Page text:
Ailing Khmer Rouge minister's lawyers challenge genocide court
PHNOM PENH (AFP) — The former Khmer Rouge foreign minister appeared for a second day before the UN-backed Cambodian genocide court Tuesday to seek his release from detention, in a case filled with thorny legal issues.
Ieng Sary, 82, is one of five top regime cadres currently detained for crimes allegedly committed during the Khmer Rouge's murderous rule over Cambodia from 1975-79.
Established in 2006, the joint Cambodia-UN tribunal is expected to hold its first trial later this year, after nearly a decade of haggling to try to bring those responsible for crimes committed during the regime to justice.
Lawyers defending Ieng Sary against charges of war crimes and crimes against humanity argued Tuesday that he was absolved of any crimes because of an earlier royal pardon.
"In accordance with the laws and penal procedures of each country, no one should be punished again for an offense for which he has already been convicted or acquitted," defence lawyer Ang Udom told the packed courtroom.
"There should be no investigation or prosecution against Ieng Sary," he added.
Also on Tuesday, the Cambodian lawyer defending former Khmer Rouge head of state Khieu Samphan has resigned citing ill health, the genocide court announced Tuesday.
Say Bory had been working with famed French lawyer Jacques Verges, who has defended some of the world's most infamous figures, to mount a defence for the one-time Khmer Rouge leader.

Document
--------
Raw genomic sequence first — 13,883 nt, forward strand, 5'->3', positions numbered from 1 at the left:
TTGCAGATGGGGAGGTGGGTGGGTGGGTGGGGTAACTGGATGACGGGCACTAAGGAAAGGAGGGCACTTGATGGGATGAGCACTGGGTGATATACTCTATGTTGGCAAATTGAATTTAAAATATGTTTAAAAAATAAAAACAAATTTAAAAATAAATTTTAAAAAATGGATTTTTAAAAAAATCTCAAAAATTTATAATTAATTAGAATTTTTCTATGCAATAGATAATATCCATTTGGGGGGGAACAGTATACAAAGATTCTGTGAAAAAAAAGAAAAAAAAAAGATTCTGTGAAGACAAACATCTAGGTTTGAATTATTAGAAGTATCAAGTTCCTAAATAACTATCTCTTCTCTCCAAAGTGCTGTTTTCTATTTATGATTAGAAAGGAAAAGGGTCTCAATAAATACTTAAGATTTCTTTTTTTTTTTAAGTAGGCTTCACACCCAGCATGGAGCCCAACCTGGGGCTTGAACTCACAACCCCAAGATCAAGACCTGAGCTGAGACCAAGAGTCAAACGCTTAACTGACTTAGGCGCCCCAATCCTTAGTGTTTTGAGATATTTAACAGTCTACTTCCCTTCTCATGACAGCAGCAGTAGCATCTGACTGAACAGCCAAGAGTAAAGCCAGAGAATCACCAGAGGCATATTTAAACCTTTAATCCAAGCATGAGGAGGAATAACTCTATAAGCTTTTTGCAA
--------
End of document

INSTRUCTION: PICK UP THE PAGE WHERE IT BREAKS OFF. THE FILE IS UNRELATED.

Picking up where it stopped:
But he has now resigned from the case "for reasons of ill health," the court said in a statement.
"It was considered safer to instruct a new Cambodian lawyer sooner rather than later, in order to give the new lawyer as much time as possible to prepare the case," said the statement by the tribunal.
Khieu Samphan's trial for war crimes and crimes against humanity is expected to start sometime within the next year.
During the 1975-1979 Khmer Rouge regime, Khieu Samphan was appointed head of state as well as to more powerful positions within the party and government.
It was in these roles that war crimes researchers believe he would have been aware that one of the worst atrocities of the 20th century was unfolding.
Ieng Sary was convicted of genocide in a 1979 trial in absentia conducted by the government installed after Vietnam occupied the country and ended the Khmer Rouge's bloody reign.
However he was pardoned in 1996 upon surrendering to the government.
"We believe that it would be double jeopardy and Cambodian law does apply that Mr Ieng Sary cannot be tried again for the same crimes or the same charges twice," said Ieng Sary's other defence lawyer, Michael Karnavas.
Resolving how to reconcile a past amnesty with the international court's authority will be one of the trickiest issues to face the judges at the tribunal, which operates on a mixture of Cambodian and international law.
Four other former leaders, including Ieng Sary's wife Thirith, are also in detention awaiting trial.
Up to two million people died of starvation and overwork, or were executed, as the regime emptied Cambodia's cities in a murderous drive to create an agrarian utopia.